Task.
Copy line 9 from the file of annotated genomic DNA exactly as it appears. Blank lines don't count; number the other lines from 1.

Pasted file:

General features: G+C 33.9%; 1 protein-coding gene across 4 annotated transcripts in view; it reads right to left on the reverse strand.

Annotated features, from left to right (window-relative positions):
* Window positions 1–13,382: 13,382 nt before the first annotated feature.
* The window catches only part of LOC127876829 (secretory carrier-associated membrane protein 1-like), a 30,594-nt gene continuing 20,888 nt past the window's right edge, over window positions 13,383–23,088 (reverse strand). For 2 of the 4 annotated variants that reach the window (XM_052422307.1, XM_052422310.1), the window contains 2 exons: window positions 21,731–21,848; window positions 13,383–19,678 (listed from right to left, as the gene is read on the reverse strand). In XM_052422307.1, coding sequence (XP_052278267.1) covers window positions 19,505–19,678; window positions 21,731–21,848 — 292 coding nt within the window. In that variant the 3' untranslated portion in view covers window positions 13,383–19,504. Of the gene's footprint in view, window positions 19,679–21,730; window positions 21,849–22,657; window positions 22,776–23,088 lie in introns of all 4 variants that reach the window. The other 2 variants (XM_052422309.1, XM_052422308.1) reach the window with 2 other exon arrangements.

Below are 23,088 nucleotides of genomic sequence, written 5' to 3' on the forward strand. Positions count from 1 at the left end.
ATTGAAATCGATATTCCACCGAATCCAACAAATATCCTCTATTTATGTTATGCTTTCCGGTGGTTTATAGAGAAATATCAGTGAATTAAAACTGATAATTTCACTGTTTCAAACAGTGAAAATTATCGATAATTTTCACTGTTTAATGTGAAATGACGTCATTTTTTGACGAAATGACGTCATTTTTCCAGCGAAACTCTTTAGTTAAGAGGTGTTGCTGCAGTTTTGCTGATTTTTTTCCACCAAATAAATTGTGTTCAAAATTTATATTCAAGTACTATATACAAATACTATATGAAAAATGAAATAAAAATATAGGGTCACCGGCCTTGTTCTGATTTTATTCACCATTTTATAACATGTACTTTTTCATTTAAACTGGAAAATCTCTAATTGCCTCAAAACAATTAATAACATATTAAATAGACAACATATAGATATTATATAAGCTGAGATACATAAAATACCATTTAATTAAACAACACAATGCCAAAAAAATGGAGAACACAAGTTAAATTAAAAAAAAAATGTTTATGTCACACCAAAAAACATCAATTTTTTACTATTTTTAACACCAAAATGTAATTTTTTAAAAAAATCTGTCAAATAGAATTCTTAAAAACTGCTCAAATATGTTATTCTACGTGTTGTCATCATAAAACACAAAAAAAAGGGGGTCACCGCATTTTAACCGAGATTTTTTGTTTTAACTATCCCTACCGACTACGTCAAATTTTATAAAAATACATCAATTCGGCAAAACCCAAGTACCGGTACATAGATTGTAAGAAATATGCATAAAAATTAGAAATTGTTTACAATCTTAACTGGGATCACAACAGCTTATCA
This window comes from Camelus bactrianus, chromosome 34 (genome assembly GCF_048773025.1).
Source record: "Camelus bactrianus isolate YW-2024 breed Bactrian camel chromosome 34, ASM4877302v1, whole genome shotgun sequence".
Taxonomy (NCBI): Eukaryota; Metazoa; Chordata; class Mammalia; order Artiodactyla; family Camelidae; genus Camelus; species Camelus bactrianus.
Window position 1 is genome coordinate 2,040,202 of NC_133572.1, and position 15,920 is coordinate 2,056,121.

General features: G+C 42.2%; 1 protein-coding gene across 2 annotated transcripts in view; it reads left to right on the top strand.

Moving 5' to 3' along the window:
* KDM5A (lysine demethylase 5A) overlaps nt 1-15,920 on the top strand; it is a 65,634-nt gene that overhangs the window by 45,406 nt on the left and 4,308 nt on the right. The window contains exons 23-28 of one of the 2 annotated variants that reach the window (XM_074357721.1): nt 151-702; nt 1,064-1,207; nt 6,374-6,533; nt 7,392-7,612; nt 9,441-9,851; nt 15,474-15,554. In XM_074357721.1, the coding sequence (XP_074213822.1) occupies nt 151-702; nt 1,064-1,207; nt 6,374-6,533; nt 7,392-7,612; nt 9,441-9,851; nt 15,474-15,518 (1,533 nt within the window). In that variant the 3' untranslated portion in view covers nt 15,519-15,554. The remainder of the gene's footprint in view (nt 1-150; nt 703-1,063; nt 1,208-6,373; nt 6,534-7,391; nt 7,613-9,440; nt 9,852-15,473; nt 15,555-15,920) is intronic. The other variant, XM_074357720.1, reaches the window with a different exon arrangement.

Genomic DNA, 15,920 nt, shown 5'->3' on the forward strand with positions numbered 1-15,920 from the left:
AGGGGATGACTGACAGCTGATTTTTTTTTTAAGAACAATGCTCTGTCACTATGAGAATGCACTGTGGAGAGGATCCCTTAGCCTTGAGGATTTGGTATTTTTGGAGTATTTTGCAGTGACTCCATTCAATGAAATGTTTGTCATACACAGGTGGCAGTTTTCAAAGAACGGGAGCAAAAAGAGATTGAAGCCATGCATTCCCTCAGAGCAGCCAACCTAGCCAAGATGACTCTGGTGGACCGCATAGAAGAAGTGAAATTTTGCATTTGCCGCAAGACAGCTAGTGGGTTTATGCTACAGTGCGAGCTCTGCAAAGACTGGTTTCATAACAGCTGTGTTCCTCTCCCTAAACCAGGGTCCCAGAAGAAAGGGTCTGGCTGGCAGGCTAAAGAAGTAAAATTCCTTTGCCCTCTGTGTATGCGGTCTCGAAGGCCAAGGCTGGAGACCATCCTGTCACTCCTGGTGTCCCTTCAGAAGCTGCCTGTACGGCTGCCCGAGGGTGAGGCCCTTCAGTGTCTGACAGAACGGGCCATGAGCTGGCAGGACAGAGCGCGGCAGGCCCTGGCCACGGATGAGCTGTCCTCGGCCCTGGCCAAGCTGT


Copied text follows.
Taxonomy (NCBI): Eukaryota; Metazoa; Chordata; class Mammalia; order Artiodactyla; family Camelidae; genus Camelus; species Camelus bactrianus.